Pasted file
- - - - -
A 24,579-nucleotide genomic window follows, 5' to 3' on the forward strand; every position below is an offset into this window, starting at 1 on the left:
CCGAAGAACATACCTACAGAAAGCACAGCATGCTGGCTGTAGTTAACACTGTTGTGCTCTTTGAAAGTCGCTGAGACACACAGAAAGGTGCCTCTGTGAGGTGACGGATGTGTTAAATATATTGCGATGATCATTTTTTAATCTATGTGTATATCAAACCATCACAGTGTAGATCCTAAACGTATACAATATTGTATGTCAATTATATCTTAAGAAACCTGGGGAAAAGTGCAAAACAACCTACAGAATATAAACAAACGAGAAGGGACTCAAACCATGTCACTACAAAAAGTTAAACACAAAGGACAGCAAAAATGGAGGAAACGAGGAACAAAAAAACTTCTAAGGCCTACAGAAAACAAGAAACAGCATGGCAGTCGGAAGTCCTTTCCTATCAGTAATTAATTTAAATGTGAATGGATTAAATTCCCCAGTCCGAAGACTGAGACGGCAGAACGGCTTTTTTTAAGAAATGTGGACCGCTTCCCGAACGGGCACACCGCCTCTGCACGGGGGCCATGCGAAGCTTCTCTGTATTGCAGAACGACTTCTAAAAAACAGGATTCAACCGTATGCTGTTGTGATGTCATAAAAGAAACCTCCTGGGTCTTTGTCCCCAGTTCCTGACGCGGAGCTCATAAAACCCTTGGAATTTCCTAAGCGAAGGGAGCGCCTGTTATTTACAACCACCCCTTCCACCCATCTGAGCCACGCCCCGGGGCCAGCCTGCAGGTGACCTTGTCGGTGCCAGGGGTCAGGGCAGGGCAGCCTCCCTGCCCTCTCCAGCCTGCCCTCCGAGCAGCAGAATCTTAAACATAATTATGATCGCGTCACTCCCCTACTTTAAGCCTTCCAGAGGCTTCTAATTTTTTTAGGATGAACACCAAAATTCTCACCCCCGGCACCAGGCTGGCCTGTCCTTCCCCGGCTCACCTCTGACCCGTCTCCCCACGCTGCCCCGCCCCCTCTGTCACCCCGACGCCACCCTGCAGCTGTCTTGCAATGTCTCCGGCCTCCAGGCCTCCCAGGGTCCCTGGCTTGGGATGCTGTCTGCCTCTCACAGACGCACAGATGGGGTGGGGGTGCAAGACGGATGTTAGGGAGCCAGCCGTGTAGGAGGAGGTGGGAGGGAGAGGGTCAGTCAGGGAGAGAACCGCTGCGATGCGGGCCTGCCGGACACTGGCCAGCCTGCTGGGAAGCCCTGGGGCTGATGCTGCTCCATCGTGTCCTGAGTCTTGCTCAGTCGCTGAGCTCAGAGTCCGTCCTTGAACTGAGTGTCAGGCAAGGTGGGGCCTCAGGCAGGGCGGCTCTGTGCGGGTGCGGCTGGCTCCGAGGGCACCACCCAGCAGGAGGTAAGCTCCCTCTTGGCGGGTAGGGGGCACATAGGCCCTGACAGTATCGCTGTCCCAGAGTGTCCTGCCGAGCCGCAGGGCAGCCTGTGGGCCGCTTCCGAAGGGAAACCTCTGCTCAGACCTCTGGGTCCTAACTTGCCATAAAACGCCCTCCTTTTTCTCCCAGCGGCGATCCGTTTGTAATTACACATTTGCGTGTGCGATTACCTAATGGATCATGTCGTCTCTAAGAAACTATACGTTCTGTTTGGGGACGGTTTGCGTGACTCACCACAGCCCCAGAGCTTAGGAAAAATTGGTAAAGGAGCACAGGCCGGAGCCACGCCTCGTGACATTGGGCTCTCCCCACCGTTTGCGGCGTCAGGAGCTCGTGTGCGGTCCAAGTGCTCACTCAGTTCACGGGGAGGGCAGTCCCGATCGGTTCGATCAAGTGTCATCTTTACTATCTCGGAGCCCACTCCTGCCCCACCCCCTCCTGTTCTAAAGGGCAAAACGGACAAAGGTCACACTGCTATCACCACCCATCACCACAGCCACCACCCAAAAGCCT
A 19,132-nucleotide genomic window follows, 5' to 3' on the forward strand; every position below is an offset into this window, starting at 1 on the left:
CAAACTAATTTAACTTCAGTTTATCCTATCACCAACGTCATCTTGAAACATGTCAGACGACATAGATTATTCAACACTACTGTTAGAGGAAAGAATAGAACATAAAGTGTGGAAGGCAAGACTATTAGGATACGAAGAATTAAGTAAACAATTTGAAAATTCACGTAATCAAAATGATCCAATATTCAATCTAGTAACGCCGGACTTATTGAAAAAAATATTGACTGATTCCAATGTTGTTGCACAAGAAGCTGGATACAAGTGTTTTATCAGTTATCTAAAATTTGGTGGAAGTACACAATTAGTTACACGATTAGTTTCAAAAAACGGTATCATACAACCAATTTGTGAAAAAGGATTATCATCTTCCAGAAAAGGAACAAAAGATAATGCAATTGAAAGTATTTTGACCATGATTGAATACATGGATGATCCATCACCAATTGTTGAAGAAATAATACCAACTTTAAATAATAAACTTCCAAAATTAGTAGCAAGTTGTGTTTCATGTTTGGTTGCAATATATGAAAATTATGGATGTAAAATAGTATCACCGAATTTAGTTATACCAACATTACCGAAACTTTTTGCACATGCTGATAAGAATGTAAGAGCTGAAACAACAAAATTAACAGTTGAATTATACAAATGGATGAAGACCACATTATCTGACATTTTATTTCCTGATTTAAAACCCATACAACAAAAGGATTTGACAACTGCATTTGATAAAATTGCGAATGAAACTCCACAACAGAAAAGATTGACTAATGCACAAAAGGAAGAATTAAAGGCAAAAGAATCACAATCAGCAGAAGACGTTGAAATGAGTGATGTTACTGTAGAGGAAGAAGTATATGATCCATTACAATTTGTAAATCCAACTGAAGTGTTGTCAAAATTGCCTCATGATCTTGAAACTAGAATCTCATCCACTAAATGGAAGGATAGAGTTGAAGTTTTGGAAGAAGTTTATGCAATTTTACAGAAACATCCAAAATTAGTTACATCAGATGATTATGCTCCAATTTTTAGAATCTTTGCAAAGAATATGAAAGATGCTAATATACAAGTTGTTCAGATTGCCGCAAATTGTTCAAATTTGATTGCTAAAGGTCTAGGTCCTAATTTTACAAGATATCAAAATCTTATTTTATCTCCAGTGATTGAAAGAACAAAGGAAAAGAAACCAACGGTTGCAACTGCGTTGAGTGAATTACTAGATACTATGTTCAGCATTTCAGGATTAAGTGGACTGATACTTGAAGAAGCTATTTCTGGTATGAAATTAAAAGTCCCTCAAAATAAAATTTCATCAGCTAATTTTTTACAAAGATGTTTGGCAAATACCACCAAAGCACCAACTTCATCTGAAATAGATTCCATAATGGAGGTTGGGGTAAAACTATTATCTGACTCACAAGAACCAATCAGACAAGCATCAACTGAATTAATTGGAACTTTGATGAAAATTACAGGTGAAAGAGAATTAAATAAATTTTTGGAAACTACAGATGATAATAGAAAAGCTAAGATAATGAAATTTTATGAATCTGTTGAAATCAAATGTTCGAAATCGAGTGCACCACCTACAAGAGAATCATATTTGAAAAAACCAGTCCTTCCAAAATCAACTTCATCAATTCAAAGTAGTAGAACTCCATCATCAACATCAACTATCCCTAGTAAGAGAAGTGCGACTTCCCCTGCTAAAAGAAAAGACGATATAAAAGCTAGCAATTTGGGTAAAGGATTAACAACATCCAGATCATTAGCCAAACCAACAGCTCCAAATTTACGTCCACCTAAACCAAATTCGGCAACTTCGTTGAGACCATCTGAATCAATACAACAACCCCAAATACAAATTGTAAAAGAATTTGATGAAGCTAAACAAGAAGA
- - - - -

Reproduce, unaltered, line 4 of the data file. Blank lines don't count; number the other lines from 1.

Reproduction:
CAAACTAATTTAACTTCAGTTTATCCTATCACCAACGTCATCTTGAAACATGTCAGACGACATAGATTATTCAACACTACTGTTAGAGGAAAGAATAGAACATAAAGTGTGGAAGGCAAGACTATTAGGATACGAAGAATTAAGTAAACAATTTGAAAATTCACGTAATCAAAATGATCCAATATTCAATCTAGTAACGCCGGACTTATTGAAAAAAATATTGACTGATTCCAATGTTGTTGCACAAGAAGCTGGATACAAGTGTTTTATCAGTTATCTAAAATTTGGTGGAAGTACACAATTAGTTACACGATTAGTTTCAAAAAACGGTATCATACAACCAATTTGTGAAAAAGGATTATCATCTTCCAGAAAAGGAACAAAAGATAATGCAATTGAAAGTATTTTGACCATGATTGAATACATGGATGATCCATCACCAATTGTTGAAGAAATAATACCAACTTTAAATAATAAACTTCCAAAATTAGTAGCAAGTTGTGTTTCATGTTTGGTTGCAATATATGAAAATTATGGATGTAAAATAGTATCACCGAATTTAGTTATACCAACATTACCGAAACTTTTTGCACATGCTGATAAGAATGTAAGAGCTGAAACAACAAAATTAACAGTTGAATTATACAAATGGATGAAGACCACATTATCTGACATTTTATTTCCTGATTTAAAACCCATACAACAAAAGGATTTGACAACTGCATTTGATAAAATTGCGAATGAAACTCCACAACAGAAAAGATTGACTAATGCACAAAAGGAAGAATTAAAGGCAAAAGAATCACAATCAGCAGAAGACGTTGAAATGAGTGATGTTACTGTAGAGGAAGAAGTATATGATCCATTACAATTTGTAAATCCAACTGAAGTGTTGTCAAAATTGCCTCATGATCTTGAAACTAGAATCTCATCCACTAAATGGAAGGATAGAGTTGAAGTTTTGGAAGAAGTTTATGCAATTTTACAGAAACATCCAAAATTAGTTACATCAGATGATTATGCTCCAATTTTTAGAATCTTTGCAAAGAATATGAAAGATGCTAATATACAAGTTGTTCAGATTGCCGCAAATTGTTCAAATTTGATTGCTAAAGGTCTAGGTCCTAATTTTACAAGATATCAAAATCTTATTTTATCTCCAGTGATTGAAAGAACAAAGGAAAAGAAACCAACGGTTGCAACTGCGTTGAGTGAATTACTAGATACTATGTTCAGCATTTCAGGATTAAGTGGACTGATACTTGAAGAAGCTATTTCTGGTATGAAATTAAAAGTCCCTCAAAATAAAATTTCATCAGCTAATTTTTTACAAAGATGTTTGGCAAATACCACCAAAGCACCAACTTCATCTGAAATAGATTCCATAATGGAGGTTGGGGTAAAACTATTATCTGACTCACAAGAACCAATCAGACAAGCATCAACTGAATTAATTGGAACTTTGATGAAAATTACAGGTGAAAGAGAATTAAATAAATTTTTGGAAACTACAGATGATAATAGAAAAGCTAAGATAATGAAATTTTATGAATCTGTTGAAATCAAATGTTCGAAATCGAGTGCACCACCTACAAGAGAATCATATTTGAAAAAACCAGTCCTTCCAAAATCAACTTCATCAATTCAAAGTAGTAGAACTCCATCATCAACATCAACTATCCCTAGTAAGAGAAGTGCGACTTCCCCTGCTAAAAGAAAAGACGATATAAAAGCTAGCAATTTGGGTAAAGGATTAACAACATCCAGATCATTAGCCAAACCAACAGCTCCAAATTTACGTCCACCTAAACCAAATTCGGCAACTTCGTTGAGACCATCTGAATCAATACAACAACCCCAAATACAAATTGTAAAAGAATTTGATGAAGCTAAACAAGAAGA